Notorious women killers such as Hazel Stewart, Jaqueline Crymble and Julie McGinley are being strip-searched in prison too often, a damning new inspection report has found.
The Criminal Justice Inspectorate (CJI) said inmates at Ash House – Northern Ireland's only female jail – were subjected to an unnecessary and disproportionate number of strip-searches.
"All women were needlessly strip-searched on arrival and randomly after visits, which was excessive," the report said.
The CJI carried out separate inspections on Ash House and Hydebank Wood Young Offenders Centre which share a huge site on the outskirts of south Belfast.
Findings for both institutions were equally scathing with concerns raised over safety, rehabilitation and frequent lock-downs among the key issues.
Ash House accommodates 57 prisoners, and although the unit was clean and physical conditions were mostly good, inspectors said the site was unsuitable.
There was evidence of verbal intimidation from the juveniles and women were losing out because of frequent lock-downs at the adjacent YOC. Inspectors also found that too many prisoners felt victimised by staff.
"Overall, this was a disappointing inspection. In particular because women continued to be held in a predominantly male prison which was having a significant and intractable impact upon outcomes they experienced. Women were reasonably well cared for but they were inevitably marginalised and restricted in their access to facilities and services.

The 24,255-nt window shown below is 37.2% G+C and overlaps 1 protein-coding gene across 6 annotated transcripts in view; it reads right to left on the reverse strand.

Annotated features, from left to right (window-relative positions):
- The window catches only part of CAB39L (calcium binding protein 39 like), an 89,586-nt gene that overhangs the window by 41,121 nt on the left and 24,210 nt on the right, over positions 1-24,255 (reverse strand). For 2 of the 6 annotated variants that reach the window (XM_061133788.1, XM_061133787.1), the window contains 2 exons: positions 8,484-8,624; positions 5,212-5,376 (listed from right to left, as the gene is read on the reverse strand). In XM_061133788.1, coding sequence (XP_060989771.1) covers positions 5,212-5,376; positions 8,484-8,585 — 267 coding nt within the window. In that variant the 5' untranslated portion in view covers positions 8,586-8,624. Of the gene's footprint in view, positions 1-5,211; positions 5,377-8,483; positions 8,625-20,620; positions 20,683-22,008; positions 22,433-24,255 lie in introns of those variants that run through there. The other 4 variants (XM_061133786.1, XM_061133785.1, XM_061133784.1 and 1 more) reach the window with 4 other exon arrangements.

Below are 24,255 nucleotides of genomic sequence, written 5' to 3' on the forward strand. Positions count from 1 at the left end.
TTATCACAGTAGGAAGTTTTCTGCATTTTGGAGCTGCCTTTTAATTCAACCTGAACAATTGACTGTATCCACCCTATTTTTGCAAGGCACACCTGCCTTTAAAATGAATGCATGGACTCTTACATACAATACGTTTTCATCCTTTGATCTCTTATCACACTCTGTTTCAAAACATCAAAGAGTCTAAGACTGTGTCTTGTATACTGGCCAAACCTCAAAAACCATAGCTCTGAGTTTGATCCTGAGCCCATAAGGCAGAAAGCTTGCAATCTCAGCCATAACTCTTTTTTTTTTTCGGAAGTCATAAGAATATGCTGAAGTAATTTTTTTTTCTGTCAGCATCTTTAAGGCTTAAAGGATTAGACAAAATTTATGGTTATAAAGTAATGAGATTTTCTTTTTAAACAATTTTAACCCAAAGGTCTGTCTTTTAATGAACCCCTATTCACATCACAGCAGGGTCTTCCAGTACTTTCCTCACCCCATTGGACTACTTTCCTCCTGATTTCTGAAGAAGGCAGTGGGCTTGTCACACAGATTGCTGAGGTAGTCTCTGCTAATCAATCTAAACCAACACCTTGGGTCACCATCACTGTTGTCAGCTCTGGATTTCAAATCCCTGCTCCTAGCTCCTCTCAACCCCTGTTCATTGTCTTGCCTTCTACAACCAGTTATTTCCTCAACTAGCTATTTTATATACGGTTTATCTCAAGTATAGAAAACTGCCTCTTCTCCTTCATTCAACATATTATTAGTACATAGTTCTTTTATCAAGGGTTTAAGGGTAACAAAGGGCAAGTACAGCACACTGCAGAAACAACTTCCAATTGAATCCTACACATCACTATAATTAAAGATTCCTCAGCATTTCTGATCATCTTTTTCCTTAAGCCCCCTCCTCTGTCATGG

"Many security arrangements were overly restrictive, often instigated to address issues in the YOC, and had a disproportionate consequential impact on women."
The report found that levels of purposeful activity aimed at assisting rehabilitation had deteriorated since the last inspection two years ago.
"Only the long-promised closure and replacement of Ash House would resolve the problems we saw," it said.
At Hydebank Wood inspectors were equally disappointed and blamed lack of continuity in senior management coupled with a disengaged, indifferent attitude of some staff for poor findings.
Safety was a major concern at the facility which houses 171 young men aged between 18 and 21. Inspectors found lessons had not been learned from recent deaths in custody and there was a complacent attitude towards self harm incidents.
The report noted: "Management and leadership of learning and skills were poor and co-ordination needed to be improved."
Brendan McGuigan, chief inspector of criminal justice in Northern Ireland, has made 156 recommendations for improvement for both facilities.
Reacting to the report, Prison Service director general Sue McAllister said there had been a number of major changes at Hydebank and Ash House since the inspection was carried out.
She said: "Whilst I acknowledge the negative findings of both reports, it must be borne in mind that this inspection was carried out at what was a very challenging time for the Prison Service, particularly at Hydebank Wood.
"Since this inspection was undertaken there have been major changes. A new management team is in place, supported by a director of offender policy and operations and a director of rehabilitation, both of which are based at headquarters.
"Issues of drug misuse are now tackled in a dynamic, intelligence-led manner and exciting plans for the creation of a secure college, which will concentrate on the provision of essential skills for prisoners."
Ms McAllister also acknowledged that housing male and female prisoners in such close proximity was far from ideal.
HAZEL STEWART (49): The ex-Sunday school teacher was jailed for a minimum of 18 years in 2011 for murdering her husband and her ex-lover's wife.
JAQUELINE CRYMBLE (41): She is serving 20 years for killing her husband Paul. Her lover Roger Ferguson was jailed for 18 years.
JULIE McGINLEY (42): McGinley was jailed for life for the 2000 murder of her husband Gerry in Co Fermanagh.